Prohibition and Aromatherapy

Prohibition in the United States was a measure designed to reduce drinking by eliminating the businesses that manufactured, distributed, and sold alcoholic beverages. The Eighteenth Amendment to the U.S. Constitution took away license to do business from the sellers of alcoholic beverages. Thisf incorrect hypothesis  was that this Ammendment would make Americans stop drinking alcohol.  

Sacramental wine was still permitted for religious purposes and drug stores were allowed to sell “medicinal whiskey” to treat everything from toothaches to the flu. With a physician’s prescription, “patients” could legally buy a pint of hard liquor every ten days. This “medicine” often came with doctor’s orders such as “Take three ounces every hour for stimulant until stimulated.”

Many speakeasies eventually operated under the mask of being pharmacies,; soon, these legitimate “drug stores” were created. According to Prohibition historian Daniel Okrent, windfalls from legal alcohol sales helped the drug store chain Walgreens grow from around 20 locations to more than 500 during the 1920s.

Busch refitted their breweries to make ice cream, while Coors produced pottery and ceramics. Others produced “near beer”—legal brew that contained less than 0.5 percent alcohol. The lion’s share of brewers kept in business by selling malt syrup.  Winemakers followed a similar route by selling chunks of grape concentrate called “wine after”. Franklin D. Roosevelt easily won the Presential Election in 1932 when he appealed Prohibition. It was dead a year later; in New Orleans, the decision was honored with 20 minutes of celebratory cannon fire. Roosevelt supposedly marked the occasion by downing a dirty martini.

The practice of allowing certain grains, fruits, and sugars to ferment so that they produce an intoxicating beverage has been around since ancient times. Fermentation is a chemical change brought about by the yeast, bacteria, and mold in an animal or vegetable organism. In the production of alcoholic beverages, yeast enzymes act on the sugars in the mash (usually dextrose and maltose) and convert them to ethyl alcohol.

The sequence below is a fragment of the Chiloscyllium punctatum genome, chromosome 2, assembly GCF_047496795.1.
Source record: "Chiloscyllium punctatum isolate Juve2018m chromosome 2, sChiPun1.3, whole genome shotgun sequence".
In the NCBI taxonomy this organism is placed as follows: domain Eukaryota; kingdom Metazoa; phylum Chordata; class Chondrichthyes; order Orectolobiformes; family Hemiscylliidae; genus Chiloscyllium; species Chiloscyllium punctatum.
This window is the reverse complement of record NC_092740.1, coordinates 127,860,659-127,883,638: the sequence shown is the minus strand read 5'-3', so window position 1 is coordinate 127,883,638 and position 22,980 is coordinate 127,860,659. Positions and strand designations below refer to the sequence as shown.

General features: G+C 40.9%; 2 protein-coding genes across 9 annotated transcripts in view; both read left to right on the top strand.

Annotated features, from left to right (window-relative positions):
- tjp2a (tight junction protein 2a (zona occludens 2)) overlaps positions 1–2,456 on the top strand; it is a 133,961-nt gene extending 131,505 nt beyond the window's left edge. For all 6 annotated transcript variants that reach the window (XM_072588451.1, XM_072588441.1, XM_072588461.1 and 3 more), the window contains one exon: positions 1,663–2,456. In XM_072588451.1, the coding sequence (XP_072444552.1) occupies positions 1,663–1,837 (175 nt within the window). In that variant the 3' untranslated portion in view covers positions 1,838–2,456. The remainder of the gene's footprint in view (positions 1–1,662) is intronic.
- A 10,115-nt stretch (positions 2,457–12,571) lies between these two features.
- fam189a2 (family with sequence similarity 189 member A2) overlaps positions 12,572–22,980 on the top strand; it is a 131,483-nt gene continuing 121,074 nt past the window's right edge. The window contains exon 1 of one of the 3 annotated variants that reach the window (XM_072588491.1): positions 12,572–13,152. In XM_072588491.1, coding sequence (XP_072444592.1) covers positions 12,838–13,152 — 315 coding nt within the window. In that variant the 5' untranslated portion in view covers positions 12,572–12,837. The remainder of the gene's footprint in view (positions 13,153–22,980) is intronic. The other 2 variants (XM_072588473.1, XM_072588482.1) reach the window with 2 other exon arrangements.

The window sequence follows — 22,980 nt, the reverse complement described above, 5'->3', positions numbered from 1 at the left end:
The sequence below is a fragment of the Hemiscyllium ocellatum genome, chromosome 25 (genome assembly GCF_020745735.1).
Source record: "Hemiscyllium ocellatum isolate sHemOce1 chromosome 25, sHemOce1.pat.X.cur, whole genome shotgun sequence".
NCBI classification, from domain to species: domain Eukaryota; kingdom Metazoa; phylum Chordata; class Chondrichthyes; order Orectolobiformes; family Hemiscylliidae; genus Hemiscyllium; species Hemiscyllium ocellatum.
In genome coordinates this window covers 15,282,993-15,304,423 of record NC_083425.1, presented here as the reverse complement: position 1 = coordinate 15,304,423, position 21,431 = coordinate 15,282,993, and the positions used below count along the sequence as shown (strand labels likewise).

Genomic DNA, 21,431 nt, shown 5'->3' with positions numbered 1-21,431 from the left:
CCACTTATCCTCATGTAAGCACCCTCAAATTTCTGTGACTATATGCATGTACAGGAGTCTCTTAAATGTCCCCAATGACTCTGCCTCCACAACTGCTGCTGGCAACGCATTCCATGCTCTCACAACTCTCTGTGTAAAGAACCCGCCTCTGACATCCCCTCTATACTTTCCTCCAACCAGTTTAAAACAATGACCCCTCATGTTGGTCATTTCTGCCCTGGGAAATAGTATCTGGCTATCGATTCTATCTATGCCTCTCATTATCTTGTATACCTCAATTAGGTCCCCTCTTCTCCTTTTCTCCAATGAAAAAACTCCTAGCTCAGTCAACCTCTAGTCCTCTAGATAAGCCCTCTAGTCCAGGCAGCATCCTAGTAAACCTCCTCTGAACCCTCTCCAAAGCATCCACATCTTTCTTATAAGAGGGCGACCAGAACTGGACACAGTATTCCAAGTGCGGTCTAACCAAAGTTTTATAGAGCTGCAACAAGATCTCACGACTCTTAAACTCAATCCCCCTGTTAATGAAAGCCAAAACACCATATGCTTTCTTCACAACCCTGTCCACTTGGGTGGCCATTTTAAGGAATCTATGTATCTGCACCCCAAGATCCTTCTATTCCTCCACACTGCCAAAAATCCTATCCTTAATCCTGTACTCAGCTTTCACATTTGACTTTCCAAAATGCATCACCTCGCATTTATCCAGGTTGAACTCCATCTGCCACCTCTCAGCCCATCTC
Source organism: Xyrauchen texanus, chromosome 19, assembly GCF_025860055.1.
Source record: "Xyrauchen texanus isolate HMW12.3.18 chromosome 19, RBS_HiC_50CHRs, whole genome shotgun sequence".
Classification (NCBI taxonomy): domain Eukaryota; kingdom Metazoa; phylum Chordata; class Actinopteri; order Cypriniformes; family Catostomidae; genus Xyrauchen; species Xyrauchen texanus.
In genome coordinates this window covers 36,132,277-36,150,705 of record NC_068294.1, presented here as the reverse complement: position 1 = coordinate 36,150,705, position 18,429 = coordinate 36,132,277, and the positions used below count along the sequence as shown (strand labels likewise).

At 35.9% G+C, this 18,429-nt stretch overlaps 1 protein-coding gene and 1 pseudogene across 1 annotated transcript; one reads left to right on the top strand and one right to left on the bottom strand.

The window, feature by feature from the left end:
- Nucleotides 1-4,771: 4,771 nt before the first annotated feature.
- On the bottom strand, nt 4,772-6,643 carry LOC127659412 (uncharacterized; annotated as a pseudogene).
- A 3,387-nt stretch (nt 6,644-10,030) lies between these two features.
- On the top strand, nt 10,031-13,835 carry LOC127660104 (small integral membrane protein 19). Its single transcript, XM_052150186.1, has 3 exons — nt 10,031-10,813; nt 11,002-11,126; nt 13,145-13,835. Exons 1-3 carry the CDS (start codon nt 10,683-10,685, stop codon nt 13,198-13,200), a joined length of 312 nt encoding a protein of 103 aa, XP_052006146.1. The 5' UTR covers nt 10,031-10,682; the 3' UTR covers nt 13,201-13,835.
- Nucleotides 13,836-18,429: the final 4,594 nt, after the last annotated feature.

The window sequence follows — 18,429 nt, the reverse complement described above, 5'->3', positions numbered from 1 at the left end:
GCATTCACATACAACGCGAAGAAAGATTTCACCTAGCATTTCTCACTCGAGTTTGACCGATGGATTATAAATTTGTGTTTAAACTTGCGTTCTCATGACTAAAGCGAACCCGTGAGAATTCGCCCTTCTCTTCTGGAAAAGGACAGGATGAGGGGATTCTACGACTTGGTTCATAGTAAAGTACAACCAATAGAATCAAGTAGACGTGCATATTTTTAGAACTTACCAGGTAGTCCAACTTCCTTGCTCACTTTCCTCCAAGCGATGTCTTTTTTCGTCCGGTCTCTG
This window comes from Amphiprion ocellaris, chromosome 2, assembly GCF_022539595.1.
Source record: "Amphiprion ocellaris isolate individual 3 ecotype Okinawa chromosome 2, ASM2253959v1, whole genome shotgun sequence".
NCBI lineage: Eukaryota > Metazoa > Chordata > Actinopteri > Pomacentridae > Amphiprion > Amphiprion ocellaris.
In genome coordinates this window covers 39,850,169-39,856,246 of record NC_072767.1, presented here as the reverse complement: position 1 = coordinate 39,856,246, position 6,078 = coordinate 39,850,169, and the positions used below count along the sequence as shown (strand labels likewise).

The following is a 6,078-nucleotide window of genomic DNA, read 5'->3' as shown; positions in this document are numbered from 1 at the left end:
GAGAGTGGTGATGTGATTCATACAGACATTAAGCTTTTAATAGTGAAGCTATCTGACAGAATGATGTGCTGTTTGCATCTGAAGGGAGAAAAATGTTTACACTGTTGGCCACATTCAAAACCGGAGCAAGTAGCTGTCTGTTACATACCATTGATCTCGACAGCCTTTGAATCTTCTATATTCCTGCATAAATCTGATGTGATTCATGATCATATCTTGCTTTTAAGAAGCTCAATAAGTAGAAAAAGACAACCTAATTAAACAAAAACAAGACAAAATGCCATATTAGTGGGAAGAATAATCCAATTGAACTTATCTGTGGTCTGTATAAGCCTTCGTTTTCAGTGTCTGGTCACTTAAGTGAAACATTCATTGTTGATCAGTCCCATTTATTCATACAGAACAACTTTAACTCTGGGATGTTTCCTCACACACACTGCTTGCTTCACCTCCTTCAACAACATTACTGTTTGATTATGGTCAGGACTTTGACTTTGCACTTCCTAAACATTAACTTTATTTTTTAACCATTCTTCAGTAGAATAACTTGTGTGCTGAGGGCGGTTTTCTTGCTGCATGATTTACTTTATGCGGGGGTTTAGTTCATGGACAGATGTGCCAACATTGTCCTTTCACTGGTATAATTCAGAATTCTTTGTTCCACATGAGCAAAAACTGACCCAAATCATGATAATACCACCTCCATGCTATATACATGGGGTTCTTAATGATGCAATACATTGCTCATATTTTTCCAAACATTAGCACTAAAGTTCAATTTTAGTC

It was in the tenth century writings of an Arabian alchemist named Albukassen that the first written account of distillation was found. Distillation was also said mentioned among the writings of the thirteenth century Majorcan mystic Ramon Llull. Distillation is a heating and condensing process that drives gas or vapor from liquids or solids to form a new substance. Distilled spirits are also known as ardent (Latin for burn) spirits.

Read more:

In the latter part of the twentieth century, flavored vodkas became popular. Thus, herbs, grasses, spices, and fruit essences may be added to the vodka after distillation. These are usually purchased from an outside supplier.

Read more:

 Historically, fruit has been absent from breweries in most major brewing centers. The use of fruit in beer was banned in Germany from 1516 to 1987 when the Reinheitsgebot (the German Beer Purity law) was in effect. English brewers use adjuncts in some of their beers, but there are no traditional British fruit beers. The use of fruit does, however, have a long history in Belgian brewing. Belgian brewers flavor their lambics with cherries and raspberries to make kriek and framboise, respectively. More recently, lambics have been flavored with peaches (Peche) and black currants (Cassis).

Production of whisky and bourbon is interesting.  According to most sources, although the initial processings are the same, the two quickly differentiate based on several facets. One of the most important details is the wooden oak barrel.  For more information, please see:

     Aromatherapy is the focus of Special Scents.  We were initially interested in how business survival during our 2020 COVID 19 Pandemic included a redefinition of many businesses initial function.  This is directly parallelled to Prohibition business repurposing.  Next, the evolution of libations including fruit and spices.  Were these additions for palateability or scent? Or both?

     We then began to experiment with oils, spices, fruit puree, etc. in our soaps.  We occasionally stock cucumber  puree and matcha green tea cucumber puree soaps, strawberry puree, and others while in season. Now, we have added candle and wickless wax melts based on "homebrewed" libations from the early 1900's.  We hope you guys enjoy our aromatic interpretations of  Prohibition Libations Candles.  

     These items contain NO alcohol, only flavorings, scents, and CocoSoy Organic Was with ecofriendly wooden wicks.  These are also nonconsumable and should not be ingested.





Leave a comment

All comments are moderated before being published